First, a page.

When you have more of the headers set up with the server-to-server integration, that’s going to perform a lot better than a private exchange deal. But when the header technology is more based off of cookie data, we see some data loss there. That makes it more difficult to see viable performance or stick to the core audience we’re trying to go after.
Header bidding does increase revenue for the publishers overall as those bids compete against one another, but we’re willing to pay more when we know that it will result in a much larger revenue or business opportunity for our clients. Rather than paying $2 to $4 CPMs, we’re willing to pay $10 to $12 because it’s the exact audience that we want.
eMarketer: What about programmatic TV? Where do B2Bs stand on that?
Powell: With the way consumers are evolving their TV watching, especially with the Rokus of the world and the Apple TVs, it will allow us to get that much more targeting and have those insights in terms of who we are reaching.
TV is not usually considered for most of our B2B advertisers because it doesn’t really make a lot of sense for them. But when you have this targeted approach—knowing that we could reach the C-suite that they’re going after—it does play into that whole omnichannel holistic media performance that B2Bs want.
Ray: Think about it: If you’re an IT technology brand and you care about CIOs [chief information officers] and IT decision-makers, you could create a private marketplace across TV and digital and call it your CIO marketplace, and it suddenly becomes affordable for brands that could never spend millions of dollars on TV. But only the most progressive B2B companies are doing this at this stage.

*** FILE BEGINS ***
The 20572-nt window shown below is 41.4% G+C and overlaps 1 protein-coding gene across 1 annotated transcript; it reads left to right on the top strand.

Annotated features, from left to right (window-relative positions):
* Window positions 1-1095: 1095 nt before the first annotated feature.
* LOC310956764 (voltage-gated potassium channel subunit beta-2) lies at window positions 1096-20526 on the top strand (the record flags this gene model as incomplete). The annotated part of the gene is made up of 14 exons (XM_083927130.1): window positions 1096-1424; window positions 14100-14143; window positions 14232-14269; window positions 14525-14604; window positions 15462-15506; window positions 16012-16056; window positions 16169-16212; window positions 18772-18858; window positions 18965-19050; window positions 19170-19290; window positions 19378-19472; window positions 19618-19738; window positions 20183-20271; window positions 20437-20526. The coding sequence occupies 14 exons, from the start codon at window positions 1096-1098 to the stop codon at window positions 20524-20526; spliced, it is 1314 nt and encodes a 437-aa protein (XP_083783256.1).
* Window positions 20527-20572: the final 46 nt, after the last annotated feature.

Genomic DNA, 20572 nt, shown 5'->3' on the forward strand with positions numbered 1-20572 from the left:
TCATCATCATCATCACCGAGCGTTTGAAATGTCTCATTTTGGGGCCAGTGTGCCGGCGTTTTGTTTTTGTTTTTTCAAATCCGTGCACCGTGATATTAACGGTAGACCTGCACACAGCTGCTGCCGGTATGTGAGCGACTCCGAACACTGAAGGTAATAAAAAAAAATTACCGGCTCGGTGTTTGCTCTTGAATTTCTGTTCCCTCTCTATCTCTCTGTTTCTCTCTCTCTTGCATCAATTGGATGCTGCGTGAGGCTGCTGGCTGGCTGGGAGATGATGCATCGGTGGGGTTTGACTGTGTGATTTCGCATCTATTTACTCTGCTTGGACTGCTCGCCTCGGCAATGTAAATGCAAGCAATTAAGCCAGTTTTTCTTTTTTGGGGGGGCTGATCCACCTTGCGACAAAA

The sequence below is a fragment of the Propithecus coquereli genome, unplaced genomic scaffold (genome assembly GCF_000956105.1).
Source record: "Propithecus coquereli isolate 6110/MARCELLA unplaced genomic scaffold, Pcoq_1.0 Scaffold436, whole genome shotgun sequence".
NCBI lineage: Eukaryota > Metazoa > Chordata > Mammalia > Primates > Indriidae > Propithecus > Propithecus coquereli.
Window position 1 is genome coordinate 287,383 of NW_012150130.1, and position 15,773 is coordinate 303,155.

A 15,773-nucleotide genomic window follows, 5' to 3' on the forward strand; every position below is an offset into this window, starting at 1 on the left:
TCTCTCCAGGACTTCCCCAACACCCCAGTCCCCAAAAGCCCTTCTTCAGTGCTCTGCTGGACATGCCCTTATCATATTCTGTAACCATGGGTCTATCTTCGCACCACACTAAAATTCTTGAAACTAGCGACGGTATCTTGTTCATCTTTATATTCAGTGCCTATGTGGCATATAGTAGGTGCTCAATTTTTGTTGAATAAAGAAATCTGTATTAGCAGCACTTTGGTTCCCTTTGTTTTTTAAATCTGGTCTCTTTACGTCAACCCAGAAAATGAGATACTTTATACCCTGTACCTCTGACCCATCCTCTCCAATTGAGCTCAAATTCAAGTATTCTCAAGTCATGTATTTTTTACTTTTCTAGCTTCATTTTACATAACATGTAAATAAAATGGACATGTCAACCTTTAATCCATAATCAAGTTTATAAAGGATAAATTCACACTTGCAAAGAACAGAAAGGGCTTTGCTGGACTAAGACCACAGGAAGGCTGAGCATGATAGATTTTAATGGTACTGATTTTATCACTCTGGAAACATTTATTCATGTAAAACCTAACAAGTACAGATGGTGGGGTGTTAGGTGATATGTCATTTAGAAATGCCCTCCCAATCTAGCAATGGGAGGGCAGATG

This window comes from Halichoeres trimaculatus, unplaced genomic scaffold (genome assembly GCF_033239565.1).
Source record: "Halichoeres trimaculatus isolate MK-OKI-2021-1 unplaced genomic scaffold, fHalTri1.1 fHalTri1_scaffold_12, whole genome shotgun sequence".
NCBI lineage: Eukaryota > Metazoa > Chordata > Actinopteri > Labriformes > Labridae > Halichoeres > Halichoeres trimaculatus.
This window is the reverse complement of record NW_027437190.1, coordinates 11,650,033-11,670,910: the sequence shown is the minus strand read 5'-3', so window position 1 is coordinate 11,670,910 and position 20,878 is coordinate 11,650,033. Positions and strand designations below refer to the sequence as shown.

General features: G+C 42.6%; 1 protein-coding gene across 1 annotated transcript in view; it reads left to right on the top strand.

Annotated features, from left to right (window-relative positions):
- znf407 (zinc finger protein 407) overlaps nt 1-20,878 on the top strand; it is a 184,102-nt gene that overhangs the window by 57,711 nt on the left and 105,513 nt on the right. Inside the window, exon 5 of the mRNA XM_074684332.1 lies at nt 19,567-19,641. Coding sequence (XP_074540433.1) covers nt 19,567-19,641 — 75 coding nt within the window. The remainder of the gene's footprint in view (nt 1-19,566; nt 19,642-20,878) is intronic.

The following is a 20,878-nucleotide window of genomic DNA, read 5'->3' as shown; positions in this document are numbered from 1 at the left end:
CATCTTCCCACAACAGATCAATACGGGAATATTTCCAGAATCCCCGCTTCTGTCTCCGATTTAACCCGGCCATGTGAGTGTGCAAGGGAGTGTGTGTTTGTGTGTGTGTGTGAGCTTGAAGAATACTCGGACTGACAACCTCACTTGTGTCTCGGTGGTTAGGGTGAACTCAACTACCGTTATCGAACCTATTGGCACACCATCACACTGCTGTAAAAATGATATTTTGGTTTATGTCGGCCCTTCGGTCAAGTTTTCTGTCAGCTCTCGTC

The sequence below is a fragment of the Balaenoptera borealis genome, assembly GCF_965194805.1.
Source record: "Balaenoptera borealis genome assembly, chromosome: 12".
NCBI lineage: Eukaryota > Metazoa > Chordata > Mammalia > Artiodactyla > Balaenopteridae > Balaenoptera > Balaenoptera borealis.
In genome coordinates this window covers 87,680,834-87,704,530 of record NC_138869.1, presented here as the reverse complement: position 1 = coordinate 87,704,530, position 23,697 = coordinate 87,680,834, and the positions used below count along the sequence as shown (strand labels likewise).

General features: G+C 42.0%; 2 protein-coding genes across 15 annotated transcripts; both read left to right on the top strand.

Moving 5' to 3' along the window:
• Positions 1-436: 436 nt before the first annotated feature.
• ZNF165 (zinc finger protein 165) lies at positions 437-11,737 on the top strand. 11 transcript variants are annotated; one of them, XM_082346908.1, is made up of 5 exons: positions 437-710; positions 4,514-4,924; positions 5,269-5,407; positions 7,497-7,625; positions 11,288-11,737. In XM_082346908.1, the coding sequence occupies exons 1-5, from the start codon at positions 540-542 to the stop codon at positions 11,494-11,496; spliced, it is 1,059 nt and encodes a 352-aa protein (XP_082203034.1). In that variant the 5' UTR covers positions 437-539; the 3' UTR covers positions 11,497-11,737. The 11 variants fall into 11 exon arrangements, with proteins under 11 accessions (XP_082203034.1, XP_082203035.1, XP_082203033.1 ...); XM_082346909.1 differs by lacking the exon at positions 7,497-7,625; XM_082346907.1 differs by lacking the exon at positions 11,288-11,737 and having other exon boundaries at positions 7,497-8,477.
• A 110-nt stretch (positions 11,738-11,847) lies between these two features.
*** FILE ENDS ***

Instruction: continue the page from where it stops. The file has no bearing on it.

eMarketer: Whitney, you mentioned that B2Bs are often working with a finite audience. So from a first-party data perspective, it’s often a small pool, correct? How do you help B2Bs navigate some of those limitations?
Powell: For a lot of our clients, the audience they’re going after is definitely finite, but we’ve seen a big increase in a lot of our B2B clients who have been onboarding DMPs [data management platforms] lately because they understand that their first-party data, especially their customer files, are very powerful. And I think that leveraging that with segmentation and lookalike audiences allows them to expand on that overall reach and scale.
We’re constantly advising clients on the best data sources to tap into. At DWA, we really try and stay away from third-party data. Others are using the same segments, and most of the time those third-party data sets are stale and old and not accurate, and they bring down overall performance.
So when we’re pulling together a programmatic strategy, we’re really looking at what data sources we have from the brand’s website, customer files and lead files that we have access to, as well as any data segmentation from a second party or crafted audiences or search keywords and intent signals from search and social that we can infuse into that model. We do that to get overall scale without losing the quality of the audience and the data segmentation that we’re going after.
by Bob Ray